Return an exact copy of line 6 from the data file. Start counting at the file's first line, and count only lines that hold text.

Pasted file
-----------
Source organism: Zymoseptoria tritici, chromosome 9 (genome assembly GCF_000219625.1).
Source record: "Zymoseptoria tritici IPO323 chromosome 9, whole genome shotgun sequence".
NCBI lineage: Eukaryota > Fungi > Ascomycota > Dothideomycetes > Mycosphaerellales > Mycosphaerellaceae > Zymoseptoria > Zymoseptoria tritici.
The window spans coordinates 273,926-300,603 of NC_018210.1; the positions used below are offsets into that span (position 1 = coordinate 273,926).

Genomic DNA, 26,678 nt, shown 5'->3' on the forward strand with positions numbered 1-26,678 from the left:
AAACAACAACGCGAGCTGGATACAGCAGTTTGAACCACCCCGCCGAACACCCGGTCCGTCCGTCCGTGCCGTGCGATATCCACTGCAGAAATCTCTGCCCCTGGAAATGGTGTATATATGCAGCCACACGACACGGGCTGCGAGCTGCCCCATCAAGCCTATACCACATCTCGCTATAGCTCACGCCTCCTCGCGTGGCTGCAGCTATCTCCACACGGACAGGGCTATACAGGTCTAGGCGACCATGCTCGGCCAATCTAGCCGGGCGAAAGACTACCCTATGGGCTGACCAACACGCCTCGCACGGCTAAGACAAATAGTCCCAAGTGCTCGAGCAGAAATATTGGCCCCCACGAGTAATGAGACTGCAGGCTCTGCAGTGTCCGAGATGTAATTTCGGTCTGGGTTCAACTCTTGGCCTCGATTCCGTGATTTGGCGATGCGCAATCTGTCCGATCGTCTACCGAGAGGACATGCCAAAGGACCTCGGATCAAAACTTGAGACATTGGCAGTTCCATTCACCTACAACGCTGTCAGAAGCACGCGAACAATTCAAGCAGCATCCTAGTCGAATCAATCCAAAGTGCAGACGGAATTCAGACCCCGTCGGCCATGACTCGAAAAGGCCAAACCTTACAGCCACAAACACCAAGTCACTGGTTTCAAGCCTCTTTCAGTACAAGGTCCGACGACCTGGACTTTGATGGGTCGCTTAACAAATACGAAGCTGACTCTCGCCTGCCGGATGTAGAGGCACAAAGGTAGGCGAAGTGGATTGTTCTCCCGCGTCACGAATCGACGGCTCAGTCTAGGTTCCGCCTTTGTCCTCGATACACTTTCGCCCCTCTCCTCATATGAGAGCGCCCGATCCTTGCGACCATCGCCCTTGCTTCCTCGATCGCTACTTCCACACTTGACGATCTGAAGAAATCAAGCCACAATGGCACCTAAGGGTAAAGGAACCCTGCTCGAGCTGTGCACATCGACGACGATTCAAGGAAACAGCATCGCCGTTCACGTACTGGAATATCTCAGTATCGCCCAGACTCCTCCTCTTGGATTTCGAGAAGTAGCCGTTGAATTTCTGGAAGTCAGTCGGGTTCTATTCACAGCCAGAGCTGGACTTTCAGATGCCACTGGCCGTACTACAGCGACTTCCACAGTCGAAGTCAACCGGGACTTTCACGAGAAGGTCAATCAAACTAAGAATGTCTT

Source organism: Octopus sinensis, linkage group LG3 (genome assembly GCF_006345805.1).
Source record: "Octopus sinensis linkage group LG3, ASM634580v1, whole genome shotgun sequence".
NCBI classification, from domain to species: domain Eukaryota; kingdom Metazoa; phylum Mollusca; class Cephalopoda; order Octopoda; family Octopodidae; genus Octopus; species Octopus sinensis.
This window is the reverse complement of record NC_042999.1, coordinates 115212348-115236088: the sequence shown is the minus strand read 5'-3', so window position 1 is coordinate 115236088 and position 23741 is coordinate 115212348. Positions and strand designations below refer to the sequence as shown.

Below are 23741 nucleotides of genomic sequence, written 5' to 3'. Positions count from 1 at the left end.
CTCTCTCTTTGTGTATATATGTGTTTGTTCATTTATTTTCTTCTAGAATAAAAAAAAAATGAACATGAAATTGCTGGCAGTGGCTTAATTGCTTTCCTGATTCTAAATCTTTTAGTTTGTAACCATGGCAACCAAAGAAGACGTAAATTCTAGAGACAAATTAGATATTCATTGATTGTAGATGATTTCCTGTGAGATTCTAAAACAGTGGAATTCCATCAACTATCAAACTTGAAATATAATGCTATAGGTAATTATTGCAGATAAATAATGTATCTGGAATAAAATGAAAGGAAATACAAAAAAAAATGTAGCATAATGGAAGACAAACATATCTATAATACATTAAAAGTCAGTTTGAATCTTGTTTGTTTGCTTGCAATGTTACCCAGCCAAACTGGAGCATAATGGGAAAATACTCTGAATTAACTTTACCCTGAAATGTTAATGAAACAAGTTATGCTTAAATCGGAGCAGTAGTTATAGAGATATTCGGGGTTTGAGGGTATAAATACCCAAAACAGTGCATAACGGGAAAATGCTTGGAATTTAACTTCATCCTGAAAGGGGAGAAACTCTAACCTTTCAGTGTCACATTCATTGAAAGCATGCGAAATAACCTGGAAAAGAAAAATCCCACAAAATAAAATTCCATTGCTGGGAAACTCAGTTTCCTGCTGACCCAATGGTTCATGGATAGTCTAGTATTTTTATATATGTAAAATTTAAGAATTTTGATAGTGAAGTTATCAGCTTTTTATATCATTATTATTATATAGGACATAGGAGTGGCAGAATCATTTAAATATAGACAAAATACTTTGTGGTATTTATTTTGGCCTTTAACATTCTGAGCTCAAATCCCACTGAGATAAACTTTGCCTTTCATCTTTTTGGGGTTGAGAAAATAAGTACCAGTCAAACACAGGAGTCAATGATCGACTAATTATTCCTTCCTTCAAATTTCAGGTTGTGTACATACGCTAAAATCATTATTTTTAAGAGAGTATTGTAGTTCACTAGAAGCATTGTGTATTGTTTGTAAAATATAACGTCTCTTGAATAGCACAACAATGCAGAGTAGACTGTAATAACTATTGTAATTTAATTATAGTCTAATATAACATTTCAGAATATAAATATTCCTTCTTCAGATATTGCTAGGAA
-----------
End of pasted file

AAACAACAACGCGAGCTGGATACAGCAGTTTGAACCACCCCGCCGAACACCCGGTCCGTCCGTCCGTGCCGTGCGATATCCACTGCAGAAATCTCTGCCCCTGGAAATGGTGTATATATGCAGCCACACGACACGGGCTGCGAGCTGCCCCATCAAGCCTATACCACATCTCGCTATAGCTCACGCCTCCTCGCGTGGCTGCAGCTATCTCCACACGGACAGGGCTATACAGGTCTAGGCGACCATGCTCGGCCAATCTAGCCGGGCGAAAGACTACCCTATGGGCTGACCAACACGCCTCGCACGGCTAAGACAAATAGTCCCAAGTGCTCGAGCAGAAATATTGGCCCCCACGAGTAATGAGACTGCAGGCTCTGCAGTGTCCGAGATGTAATTTCGGTCTGGGTTCAACTCTTGGCCTCGATTCCGTGATTTGGCGATGCGCAATCTGTCCGATCGTCTACCGAGAGGACATGCCAAAGGACCTCGGATCAAAACTTGAGACATTGGCAGTTCCATTCACCTACAACGCTGTCAGAAGCACGCGAACAATTCAAGCAGCATCCTAGTCGAATCAATCCAAAGTGCAGACGGAATTCAGACCCCGTCGGCCATGACTCGAAAAGGCCAAACCTTACAGCCACAAACACCAAGTCACTGGTTTCAAGCCTCTTTCAGTACAAGGTCCGACGACCTGGACTTTGATGGGTCGCTTAACAAATACGAAGCTGACTCTCGCCTGCCGGATGTAGAGGCACAAAGGTAGGCGAAGTGGATTGTTCTCCCGCGTCACGAATCGACGGCTCAGTCTAGGTTCCGCCTTTGTCCTCGATACACTTTCGCCCCTCTCCTCATATGAGAGCGCCCGATCCTTGCGACCATCGCCCTTGCTTCCTCGATCGCTACTTCCACACTTGACGATCTGAAGAAATCAAGCCACAATGGCACCTAAGGGTAAAGGAACCCTGCTCGAGCTGTGCACATCGACGACGATTCAAGGAAACAGCATCGCCGTTCACGTACTGGAATATCTCAGTATCGCCCAGACTCCTCCTCTTGGATTTCGAGAAGTAGCCGTTGAATTTCTGGAAGTCAGTCGGGTTCTATTCACAGCCAGAGCTGGACTTTCAGATGCCACTGGCCGTACTACAGCGACTTCCACAGTCGAAGTCAACCGGGACTTTCACGAGAAGGTCAATCAAACTAAGAATGTCTT